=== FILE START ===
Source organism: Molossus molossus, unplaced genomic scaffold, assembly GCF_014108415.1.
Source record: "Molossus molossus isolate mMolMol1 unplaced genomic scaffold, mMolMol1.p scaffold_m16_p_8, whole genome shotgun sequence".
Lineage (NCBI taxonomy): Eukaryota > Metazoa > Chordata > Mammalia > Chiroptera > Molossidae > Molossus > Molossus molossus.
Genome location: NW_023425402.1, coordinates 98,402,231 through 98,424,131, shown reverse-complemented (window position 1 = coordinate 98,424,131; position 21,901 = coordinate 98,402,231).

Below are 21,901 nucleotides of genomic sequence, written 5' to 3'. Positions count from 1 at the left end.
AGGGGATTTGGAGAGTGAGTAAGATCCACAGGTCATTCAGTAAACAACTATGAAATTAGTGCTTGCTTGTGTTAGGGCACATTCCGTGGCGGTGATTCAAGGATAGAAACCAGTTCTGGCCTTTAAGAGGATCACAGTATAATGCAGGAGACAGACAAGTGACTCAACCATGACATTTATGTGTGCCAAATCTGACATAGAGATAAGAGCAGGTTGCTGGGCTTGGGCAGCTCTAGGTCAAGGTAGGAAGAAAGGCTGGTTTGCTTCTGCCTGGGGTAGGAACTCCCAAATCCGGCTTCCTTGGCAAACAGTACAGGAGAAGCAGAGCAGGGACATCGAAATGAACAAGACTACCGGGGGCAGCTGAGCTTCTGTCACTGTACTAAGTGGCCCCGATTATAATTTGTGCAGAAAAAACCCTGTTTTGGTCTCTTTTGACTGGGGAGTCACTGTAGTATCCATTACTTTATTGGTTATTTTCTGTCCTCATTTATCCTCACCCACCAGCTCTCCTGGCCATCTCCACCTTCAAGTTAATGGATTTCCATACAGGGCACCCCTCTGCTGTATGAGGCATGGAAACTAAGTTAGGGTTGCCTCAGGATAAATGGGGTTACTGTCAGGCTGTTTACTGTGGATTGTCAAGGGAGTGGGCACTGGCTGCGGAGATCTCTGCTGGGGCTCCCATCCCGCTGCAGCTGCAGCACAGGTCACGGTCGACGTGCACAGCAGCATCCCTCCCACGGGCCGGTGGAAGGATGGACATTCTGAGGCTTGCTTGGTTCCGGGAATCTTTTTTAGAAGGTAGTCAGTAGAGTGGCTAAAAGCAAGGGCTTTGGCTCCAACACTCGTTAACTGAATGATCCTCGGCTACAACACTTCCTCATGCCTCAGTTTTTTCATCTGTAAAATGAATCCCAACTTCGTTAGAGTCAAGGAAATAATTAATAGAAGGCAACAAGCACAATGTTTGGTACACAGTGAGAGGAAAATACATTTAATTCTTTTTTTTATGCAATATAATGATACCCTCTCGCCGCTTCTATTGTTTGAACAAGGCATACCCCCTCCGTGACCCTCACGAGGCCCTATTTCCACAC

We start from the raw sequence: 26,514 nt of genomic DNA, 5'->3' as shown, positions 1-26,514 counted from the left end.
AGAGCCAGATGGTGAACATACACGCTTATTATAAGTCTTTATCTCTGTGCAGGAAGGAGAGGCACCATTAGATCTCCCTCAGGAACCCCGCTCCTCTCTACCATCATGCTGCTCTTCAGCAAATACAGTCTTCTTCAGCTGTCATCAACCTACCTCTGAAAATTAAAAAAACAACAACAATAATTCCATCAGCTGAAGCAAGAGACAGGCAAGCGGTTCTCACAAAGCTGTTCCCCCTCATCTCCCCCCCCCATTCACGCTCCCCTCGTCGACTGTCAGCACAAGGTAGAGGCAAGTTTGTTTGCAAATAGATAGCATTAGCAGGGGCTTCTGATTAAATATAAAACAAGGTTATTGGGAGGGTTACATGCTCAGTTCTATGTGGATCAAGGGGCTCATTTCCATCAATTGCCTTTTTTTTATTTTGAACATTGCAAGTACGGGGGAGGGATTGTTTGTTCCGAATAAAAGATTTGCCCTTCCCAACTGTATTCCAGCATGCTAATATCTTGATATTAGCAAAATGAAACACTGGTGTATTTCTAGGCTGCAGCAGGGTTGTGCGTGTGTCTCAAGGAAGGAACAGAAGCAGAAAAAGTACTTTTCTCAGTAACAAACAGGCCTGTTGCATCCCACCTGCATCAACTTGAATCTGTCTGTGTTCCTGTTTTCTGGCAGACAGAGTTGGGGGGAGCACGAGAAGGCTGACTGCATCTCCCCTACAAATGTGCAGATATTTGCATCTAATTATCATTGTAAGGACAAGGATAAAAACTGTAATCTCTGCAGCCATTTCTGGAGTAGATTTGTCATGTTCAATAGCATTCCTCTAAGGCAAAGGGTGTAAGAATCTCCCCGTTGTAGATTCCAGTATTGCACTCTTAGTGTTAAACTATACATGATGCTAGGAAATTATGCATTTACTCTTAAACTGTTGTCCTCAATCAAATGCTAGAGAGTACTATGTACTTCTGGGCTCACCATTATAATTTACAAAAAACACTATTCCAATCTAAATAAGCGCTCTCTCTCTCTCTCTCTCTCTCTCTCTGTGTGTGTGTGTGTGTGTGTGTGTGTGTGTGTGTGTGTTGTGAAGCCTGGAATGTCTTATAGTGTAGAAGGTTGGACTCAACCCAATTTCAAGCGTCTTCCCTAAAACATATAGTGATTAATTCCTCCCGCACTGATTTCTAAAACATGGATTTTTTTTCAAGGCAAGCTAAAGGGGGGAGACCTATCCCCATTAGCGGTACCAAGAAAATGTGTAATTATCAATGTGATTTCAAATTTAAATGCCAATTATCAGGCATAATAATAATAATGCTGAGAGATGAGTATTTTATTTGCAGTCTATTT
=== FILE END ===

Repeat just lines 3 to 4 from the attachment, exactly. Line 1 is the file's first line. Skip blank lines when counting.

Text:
Lineage (NCBI taxonomy): Eukaryota > Metazoa > Chordata > Mammalia > Chiroptera > Molossidae > Molossus > Molossus molossus.
Genome location: NW_023425402.1, coordinates 98,402,231 through 98,424,131, shown reverse-complemented (window position 1 = coordinate 98,424,131; position 21,901 = coordinate 98,402,231).